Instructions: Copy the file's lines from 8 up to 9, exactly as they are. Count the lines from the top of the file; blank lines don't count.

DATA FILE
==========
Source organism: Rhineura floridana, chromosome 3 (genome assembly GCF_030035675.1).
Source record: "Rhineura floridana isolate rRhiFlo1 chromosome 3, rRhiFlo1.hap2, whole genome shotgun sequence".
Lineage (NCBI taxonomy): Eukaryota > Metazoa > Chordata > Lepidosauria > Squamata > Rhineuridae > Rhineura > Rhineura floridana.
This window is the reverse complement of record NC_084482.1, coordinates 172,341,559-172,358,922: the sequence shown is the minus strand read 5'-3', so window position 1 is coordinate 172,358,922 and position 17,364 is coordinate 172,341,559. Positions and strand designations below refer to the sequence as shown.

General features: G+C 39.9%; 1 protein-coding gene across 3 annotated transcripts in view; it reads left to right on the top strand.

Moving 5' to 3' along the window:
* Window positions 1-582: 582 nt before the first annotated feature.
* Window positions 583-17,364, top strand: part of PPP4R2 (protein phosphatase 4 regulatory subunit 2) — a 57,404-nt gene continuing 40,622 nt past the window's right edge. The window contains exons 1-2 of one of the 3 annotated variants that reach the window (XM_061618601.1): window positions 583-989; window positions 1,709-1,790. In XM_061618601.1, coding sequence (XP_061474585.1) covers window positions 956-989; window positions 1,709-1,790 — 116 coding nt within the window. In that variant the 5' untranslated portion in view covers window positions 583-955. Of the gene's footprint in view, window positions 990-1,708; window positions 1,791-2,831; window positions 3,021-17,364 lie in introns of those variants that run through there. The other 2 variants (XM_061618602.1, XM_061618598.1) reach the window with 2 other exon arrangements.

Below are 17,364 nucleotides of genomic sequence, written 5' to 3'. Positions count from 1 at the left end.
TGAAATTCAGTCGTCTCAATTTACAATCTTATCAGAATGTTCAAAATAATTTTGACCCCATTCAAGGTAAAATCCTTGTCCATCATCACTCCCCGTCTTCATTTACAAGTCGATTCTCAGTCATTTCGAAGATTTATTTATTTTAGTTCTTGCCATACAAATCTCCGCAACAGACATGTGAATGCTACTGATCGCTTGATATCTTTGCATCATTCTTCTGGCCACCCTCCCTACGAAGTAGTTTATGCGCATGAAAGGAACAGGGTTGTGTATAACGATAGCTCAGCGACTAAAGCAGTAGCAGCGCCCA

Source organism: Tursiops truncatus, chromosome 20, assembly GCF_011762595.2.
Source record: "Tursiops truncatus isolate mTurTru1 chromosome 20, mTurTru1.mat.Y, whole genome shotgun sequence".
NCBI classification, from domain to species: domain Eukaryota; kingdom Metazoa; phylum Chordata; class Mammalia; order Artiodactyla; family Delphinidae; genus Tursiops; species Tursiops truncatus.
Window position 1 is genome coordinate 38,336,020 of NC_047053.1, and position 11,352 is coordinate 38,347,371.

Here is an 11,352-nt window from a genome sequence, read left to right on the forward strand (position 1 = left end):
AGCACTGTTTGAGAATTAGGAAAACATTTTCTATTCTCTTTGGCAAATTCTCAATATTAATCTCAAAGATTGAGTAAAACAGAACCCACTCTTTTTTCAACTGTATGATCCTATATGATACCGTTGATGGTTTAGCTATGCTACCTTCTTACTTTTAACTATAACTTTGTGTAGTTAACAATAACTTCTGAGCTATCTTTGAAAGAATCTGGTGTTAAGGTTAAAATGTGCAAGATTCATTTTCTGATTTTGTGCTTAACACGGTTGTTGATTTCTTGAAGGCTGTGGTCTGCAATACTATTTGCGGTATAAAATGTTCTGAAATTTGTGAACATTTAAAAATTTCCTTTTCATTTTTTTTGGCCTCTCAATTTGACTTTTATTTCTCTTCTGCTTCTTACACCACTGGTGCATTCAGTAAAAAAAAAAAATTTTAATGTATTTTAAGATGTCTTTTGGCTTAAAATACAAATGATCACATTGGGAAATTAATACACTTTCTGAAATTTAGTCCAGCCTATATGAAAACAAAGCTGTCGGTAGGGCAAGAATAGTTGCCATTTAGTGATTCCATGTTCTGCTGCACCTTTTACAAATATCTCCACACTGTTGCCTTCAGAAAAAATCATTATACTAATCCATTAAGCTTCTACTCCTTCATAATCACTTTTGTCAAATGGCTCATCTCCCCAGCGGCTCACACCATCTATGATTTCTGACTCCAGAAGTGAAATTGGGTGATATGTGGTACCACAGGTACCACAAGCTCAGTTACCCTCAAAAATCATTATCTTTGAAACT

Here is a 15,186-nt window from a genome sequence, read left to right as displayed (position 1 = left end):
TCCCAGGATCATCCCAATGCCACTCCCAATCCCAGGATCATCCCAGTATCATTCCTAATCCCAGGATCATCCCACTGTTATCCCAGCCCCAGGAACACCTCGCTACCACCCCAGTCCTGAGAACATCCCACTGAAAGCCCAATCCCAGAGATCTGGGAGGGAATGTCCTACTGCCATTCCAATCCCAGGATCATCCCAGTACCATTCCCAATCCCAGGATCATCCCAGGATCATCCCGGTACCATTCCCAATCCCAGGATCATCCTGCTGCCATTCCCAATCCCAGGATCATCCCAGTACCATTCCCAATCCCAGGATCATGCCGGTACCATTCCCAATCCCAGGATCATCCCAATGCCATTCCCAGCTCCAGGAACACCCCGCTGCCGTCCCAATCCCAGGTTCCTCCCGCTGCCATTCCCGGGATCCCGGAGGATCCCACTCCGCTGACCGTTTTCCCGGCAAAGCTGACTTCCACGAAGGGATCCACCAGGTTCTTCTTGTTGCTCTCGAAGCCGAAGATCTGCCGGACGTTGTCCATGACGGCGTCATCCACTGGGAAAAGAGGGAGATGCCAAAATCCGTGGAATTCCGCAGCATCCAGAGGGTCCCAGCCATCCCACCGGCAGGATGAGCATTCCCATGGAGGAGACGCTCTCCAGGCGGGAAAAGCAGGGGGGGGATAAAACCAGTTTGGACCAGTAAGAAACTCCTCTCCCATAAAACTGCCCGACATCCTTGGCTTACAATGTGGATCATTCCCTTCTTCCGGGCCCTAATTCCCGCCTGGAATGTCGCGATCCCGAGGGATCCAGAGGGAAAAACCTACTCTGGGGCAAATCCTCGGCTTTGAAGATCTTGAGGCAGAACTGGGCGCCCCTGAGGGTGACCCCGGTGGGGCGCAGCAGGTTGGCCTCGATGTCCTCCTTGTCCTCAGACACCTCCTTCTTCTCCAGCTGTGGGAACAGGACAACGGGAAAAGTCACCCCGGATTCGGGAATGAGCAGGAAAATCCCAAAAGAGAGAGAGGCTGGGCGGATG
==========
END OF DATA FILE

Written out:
* Window positions 583-17,364, top strand: part of PPP4R2 (protein phosphatase 4 regulatory subunit 2) — a 57,404-nt gene continuing 40,622 nt past the window's right edge. The window contains exons 1-2 of one of the 3 annotated variants that reach the window (XM_061618601.1): window positions 583-989; window positions 1,709-1,790. In XM_061618601.1, coding sequence (XP_061474585.1) covers window positions 956-989; window positions 1,709-1,790 — 116 coding nt within the window. In that variant the 5' untranslated portion in view covers window positions 583-955. Of the gene's footprint in view, window positions 990-1,708; window positions 1,791-2,831; window positions 3,021-17,364 lie in introns of those variants that run through there. The other 2 variants (XM_061618602.1, XM_061618598.1) reach the window with 2 other exon arrangements.

Below are 17,364 nucleotides of genomic sequence, written 5' to 3'. Positions count from 1 at the left end.